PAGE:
What small businesses really want from Brexit

Dami is concerned about the labels on her packaging. Will she have to change the labels or the size of the pots to be compliant with new regulations after Brexit?

Tom wonders if the perishable goods that he regularly imports from Europe will be delayed at the UK border.

“If I hire new staff from the EU will they need visas to work in the UK?” asks Marcelo.

When it comes to the concerns that SMEs have about doing business in a post-Brexit Britain, Sietske de Groot, Guido Reinke and Chris MacNeil, have heard almost every permutation of question there is.

The three are part of the team involved behind Navigating Brexit for SMEs (NBS). Funded by the London Growth Hub and supported by the Mayor of London, the NBS programme is delivered by the BrexitHelp experts to provide free ‘Brexit readiness’ advice and training small and medium business owners across London.

“Many SMEs have asked us ‘when will we know what is going to happen’?” explains Sietske, who has a long career as an EU expert behind her, having represented the Federation of Small Businesses at EU level and worked on EU legislation and trade deals throughout her career.

“Their other main concern is what is going to happen with EU nationals and if there will be emergency measures or a transition period if we leave with no deal.”

Brexit Uncertainty

A recent NBS workshop in the City of London was attended by an importer who thinks he will need an export license after Brexit. He says this will take nine months, but if the current exit deadline of 31 October is met, that’s just over four months away.

That’s the sort of problem that keeps some SMEs awake at night. So what advice can the NBS team give them?

“You explain that businesses will operate in a different legal environment,” says Sietske. “They understand that and they are really working to get to grips with the Brexit issues for their business, but then they ask what happens if there is a no-deal on 31 October.”

“There are fears that costs will go up and that it may become more difficult and expensive to recruit EU nationals, there are also fears that the uncertainty and indecision will continue and that this will result in continued paralysis for business.”

Preparation, preparation, preparation

“As we leave the EU jurisdiction, we will do business in a new commercial environment, under new terms,” explains Sietske.

“We don't know yet how things are going to change but we can narrow down for each business what may change. For example, an exporter of marmalade will have to look at what may happen at the border in a no- deal scenario, and what legislation there is around marmalade that may change if it is based on EU rules, e.g. on food additives.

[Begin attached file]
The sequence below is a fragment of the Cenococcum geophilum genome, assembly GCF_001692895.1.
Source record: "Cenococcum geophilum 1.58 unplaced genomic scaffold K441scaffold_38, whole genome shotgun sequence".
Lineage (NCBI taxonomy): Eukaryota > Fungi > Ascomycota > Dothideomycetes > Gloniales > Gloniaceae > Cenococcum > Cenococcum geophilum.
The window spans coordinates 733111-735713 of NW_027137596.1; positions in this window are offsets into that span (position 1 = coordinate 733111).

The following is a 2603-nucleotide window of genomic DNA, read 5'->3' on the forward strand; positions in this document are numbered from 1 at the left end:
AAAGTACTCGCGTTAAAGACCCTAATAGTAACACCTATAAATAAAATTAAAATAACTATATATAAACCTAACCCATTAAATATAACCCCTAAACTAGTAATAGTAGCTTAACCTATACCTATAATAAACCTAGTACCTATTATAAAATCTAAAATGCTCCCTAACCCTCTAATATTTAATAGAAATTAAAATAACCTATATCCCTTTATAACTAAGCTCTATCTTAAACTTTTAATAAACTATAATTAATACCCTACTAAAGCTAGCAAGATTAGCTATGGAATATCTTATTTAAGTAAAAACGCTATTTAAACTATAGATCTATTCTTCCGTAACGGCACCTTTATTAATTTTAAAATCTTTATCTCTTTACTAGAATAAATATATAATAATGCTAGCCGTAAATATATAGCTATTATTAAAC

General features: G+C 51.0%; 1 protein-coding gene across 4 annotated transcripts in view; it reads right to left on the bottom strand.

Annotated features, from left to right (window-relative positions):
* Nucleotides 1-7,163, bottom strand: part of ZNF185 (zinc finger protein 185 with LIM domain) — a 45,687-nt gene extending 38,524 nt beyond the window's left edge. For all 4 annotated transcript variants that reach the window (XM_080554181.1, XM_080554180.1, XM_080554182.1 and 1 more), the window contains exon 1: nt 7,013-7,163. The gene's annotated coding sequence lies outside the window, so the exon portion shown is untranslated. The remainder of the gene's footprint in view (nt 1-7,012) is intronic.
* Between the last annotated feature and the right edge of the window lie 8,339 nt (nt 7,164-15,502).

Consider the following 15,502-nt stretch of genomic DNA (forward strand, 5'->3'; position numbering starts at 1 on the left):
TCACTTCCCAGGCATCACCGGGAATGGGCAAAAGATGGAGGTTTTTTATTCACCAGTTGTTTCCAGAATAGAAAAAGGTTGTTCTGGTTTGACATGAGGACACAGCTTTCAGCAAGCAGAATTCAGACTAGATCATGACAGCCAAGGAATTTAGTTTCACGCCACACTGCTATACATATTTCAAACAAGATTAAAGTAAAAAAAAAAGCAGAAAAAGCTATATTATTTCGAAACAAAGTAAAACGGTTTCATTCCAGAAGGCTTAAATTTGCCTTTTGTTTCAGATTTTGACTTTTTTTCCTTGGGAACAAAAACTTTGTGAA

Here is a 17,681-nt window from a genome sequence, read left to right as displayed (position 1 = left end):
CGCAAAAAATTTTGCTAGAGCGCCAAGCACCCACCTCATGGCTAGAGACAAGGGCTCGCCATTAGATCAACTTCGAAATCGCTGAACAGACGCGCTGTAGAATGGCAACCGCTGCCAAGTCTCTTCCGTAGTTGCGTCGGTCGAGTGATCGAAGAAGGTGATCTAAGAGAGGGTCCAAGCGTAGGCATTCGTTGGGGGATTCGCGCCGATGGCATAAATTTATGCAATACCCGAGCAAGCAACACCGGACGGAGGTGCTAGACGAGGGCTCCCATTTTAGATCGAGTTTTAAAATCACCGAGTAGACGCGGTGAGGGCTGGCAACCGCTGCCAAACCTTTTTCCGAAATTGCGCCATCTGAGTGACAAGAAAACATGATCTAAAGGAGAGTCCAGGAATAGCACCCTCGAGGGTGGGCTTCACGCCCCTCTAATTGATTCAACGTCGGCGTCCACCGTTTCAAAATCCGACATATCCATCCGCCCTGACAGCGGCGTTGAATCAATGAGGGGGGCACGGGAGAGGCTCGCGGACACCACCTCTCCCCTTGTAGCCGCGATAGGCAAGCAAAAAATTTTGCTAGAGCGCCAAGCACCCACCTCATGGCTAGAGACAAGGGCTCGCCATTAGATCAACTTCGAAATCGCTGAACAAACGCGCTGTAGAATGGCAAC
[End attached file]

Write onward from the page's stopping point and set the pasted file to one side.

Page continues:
“We may not have certainty on these issues for a long time but the least a business can do is identify the issues that may change and look at what a worst case scenario will mean for costs.

“For service providers, you may want to watch how the validity of UK licenses will change and how you can continue to bid in EU (public) contracts as a UK company. Again, we may be a long way off discussing these things, but anticipation and definition of specific issues is key, whatever happens.”

This means that SMEs need to look at their businesses and conduct a bottom-up analysis.

Take a long and realistic look at what you offer, at market conditions, opportunities for cost-cutting, efficiency gains, repurposing existing products to meet new demands, upskilling staff and more.

The team recommend that SMEs examine their business for:

  • any weak links, be they Brexit related or not
  • hidden opportunities within the context of the current trade deal we have with the EU and build enduring relationships with partners and clients in Europe
  • new opportunities - marketplaces, sectors or product lines that may unexpectedly open up as a result of change

If you only do three things...

Chris has a ‘top three’ of things that SMEs can be doing now to prepare for the future of their business.

  1. Understand your business and be realistic around what tough decisions need to be made to help your business become more resilient.
  2. Ask your supply chain and key customer accounts what plans they have in place for Brexit.
  3. Attend a free NBS workshop. With a Q&A at the end of each seminar, a Brexit Business Planning Toolkit™ and a certificate of attendance, there are free sessions across London for all small businesses with a turn-over of less than £44m, that have been trading for over six months.

To find out more about the free sessions, or for an information pack, email LGH@BrexitHelp.net or visit https://www.growthhub.london/navigating-brexit-for-smes/.

For businesses outside of London, some Local Enterprise Partnerships and Chambers of Commerce are also providing similar free events. You can find your local Chamber of Commerce here, and your nearest Local Enterprise Partnership here.

For more information on the resources available to help small businesses navigate Brexit, take a look at the SBC repository here.


By Chris MacNeil and Andrea McVeigh

Chris MacNeil is Partner at BrexitHelp.net, the delivery partner for the Mayor of London / LEAP / London Growth Hub (LGH) Navigating Brexit for SMEs programme. Andrea McVeigh is BrexitHelp's Social Media and Communications Manager.